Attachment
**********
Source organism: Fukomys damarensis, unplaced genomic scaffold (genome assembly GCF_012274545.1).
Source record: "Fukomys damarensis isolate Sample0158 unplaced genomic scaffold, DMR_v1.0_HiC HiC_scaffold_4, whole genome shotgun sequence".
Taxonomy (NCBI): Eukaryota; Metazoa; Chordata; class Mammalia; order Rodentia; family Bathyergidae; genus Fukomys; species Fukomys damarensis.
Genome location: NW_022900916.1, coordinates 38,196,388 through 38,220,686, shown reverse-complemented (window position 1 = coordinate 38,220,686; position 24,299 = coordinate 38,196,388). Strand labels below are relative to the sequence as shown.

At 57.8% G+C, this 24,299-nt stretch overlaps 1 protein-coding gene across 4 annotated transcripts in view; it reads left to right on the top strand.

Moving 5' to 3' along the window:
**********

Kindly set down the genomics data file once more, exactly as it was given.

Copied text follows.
Source organism: Fukomys damarensis, unplaced genomic scaffold (genome assembly GCF_012274545.1).
Source record: "Fukomys damarensis isolate Sample0158 unplaced genomic scaffold, DMR_v1.0_HiC HiC_scaffold_4, whole genome shotgun sequence".
Taxonomy (NCBI): Eukaryota; Metazoa; Chordata; class Mammalia; order Rodentia; family Bathyergidae; genus Fukomys; species Fukomys damarensis.
Genome location: NW_022900916.1, coordinates 38,196,388 through 38,220,686, shown reverse-complemented (window position 1 = coordinate 38,220,686; position 24,299 = coordinate 38,196,388). Strand labels below are relative to the sequence as shown.

At 57.8% G+C, this 24,299-nt stretch overlaps 1 protein-coding gene across 4 annotated transcripts in view; it reads left to right on the top strand.

Moving 5' to 3' along the window: